Michigan Stands with Standing Rock

In North Dakota, a historic gathering of Native Americans is taking place, to protest the construction of the Dakota Access Pipeline1, at the invitation of the Standing Rock Sioux tribe2. Here in Michigan, activists are working hard in solidarity with the "water protectors"3 at Standing Rock, with at least seven separate organizations4 arranging events in support of Standing Rock.

The Dakota Access Pipeline is an oil pipeline project which is under construction5. Its owners, Energy Transfer Partners6, intend to use the pipeline to move up to 570,000 barrels per day of crude oil from fracking sites3 in the Bakken rock formation in North Dakota, to a crude oil market hub near Patoka, Illinois5.

Now, the only thing standing in the way of this project5 is an encampment of the local Standing Rock Sioux tribe, and a gathering of at least 460 of the 5677 Native American nations in the United States.1 "It's the first time that all seven Sioux council fires have come together since the battle of Little Big Horn in the 1800s," said Sydney Skaggs, president of the Native American Student Organization (NASO) at Eastern Michigan University (EMU). "It's groundbreaking, because some of those tribes have never come together before. You have natural enemies, but we're all coming together."

Why are they protesting this construction project? For one thing, the path of the pipeline cuts through land claimed by the US Army Corps of Engineers, but which belongs to the Standing Rock Sioux under an 1851 treaty5. But, says, Skaggs, "it's not only a native issue. It plays into some traditional beliefs we have. It being a duty as a Native American to protect the Earth, we have to protect everyone else as well." Here, Skaggs is referring to the pipeline's proposed path, which takes it under the Missouri River5, and the activists are concerned about the hazards to the environment1.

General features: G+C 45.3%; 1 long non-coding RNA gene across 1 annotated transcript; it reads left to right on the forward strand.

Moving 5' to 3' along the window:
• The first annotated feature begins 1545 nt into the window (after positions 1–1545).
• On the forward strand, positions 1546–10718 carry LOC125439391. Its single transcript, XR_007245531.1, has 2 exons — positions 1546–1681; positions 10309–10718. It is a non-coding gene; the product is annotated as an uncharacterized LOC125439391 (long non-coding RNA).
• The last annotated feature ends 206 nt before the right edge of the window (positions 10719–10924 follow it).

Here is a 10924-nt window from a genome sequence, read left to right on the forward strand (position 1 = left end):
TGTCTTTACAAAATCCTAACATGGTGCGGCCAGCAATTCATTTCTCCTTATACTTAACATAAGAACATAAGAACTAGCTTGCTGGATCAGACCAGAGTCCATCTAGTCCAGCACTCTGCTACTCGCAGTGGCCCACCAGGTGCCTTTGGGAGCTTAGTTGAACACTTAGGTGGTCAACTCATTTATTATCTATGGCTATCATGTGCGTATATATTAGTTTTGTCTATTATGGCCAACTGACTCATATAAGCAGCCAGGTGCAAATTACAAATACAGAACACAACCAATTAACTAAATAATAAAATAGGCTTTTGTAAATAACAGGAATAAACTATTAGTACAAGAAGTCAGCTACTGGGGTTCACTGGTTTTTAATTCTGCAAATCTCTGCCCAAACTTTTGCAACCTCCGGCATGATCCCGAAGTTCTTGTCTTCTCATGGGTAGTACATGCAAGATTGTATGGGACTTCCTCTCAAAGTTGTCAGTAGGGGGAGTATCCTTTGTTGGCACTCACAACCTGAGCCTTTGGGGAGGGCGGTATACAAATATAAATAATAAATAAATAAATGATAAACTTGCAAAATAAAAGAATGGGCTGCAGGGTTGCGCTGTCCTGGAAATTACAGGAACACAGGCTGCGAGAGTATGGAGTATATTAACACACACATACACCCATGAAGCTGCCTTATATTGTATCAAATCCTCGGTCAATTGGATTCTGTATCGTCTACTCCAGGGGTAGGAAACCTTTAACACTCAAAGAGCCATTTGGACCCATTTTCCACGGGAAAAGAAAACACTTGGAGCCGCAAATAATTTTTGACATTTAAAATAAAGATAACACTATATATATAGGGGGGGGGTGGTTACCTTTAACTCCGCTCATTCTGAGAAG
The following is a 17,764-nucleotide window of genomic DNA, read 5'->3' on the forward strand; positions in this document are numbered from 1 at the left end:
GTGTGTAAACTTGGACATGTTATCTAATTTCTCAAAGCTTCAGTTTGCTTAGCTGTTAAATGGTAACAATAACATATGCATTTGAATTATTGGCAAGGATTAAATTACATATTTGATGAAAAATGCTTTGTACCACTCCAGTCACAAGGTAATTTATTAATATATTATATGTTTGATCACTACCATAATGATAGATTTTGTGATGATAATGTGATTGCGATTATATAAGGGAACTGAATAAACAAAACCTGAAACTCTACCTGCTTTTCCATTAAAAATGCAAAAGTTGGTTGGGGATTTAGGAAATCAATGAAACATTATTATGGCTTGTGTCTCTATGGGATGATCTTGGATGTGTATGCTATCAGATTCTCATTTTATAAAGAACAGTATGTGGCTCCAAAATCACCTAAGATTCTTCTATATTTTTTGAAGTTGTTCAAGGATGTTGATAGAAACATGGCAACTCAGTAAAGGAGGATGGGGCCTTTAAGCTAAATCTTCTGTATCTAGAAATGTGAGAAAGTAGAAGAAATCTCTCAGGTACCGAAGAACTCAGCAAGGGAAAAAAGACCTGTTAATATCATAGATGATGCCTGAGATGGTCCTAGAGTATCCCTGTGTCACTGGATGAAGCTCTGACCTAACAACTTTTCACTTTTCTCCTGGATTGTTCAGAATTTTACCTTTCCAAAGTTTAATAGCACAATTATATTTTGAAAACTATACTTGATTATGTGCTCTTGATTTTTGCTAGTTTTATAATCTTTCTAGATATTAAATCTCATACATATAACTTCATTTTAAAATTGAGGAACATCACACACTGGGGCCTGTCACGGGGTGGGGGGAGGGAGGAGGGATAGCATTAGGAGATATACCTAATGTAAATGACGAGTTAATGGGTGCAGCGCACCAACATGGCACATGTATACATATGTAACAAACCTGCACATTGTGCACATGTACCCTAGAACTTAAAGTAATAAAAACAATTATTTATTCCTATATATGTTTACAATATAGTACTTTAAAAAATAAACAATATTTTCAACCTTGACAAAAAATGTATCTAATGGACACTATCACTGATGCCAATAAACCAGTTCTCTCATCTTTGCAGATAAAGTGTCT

The Michigan Organizer is aware of demonstrations that happened this past Friday in Ypsilanti, Saturday in Ann Arbor, and Tuesday in Ann Arbor and two in Detroit, as part of the national Day of Action that the Standing Rock Sioux tribe called for. I spoke with Erica Ackerman of 350 Southeast Michgan, who said "the native community called out to environmental groups to help make this a national issue."

It seems that supporters of Standing Rock are springing up from nowhere. I met Hannah Eve Bihlmeyer, who organized the Saturday protest in Ann Arbor. "I literally just googled 'how to have a protest' and found a wikihow article," she said. That article must have contained some good advice, because, by her estimate, 175-250 people came out to join the demonstration that day. "I'm lucky because I live in Ypsi and there's such a resourceful community arond me. This was not just me at all." Soon, she will be having an meeting in order to form a more concrete organization around this issue. "I'm kind of doing it backwards," she said. That meeting will be Saturday, November 19th, at 11am. For the address, contact the Michigan Organizer.

On Tuesday, Ann Arbor and Detroit came out in force to answer the call for a national day of action. "There were maybe about 500 people there. We shut down the streets for four hours. It was massive and beautiful," said Valerie Jean, a Detroit organizer with many organizations, including the Detroit Light Brigade and the Detroit Coalition Against Tar Sands (DCATS). "There was no major news media there," she said. But the word did get out. "People posted all night about what happened in Detroit. It was something to be a part of."

The Detroit protest actually began as two separate actions organized independently, which joined together. Activists from 350 Southeast Michigan planned an earlier rally outside the Army Corps of Engineers office. "We wanted to have it during the workday so that it would have more of an impact," said Erica Ackerman. "By the time we showed up to start our action," said Valerie Jean, "hundreds of people were already there."

That action went on until nine that night. But that's not the end. Watch our events calendar for further updates on the resistance to the Dakota Access Pipeline.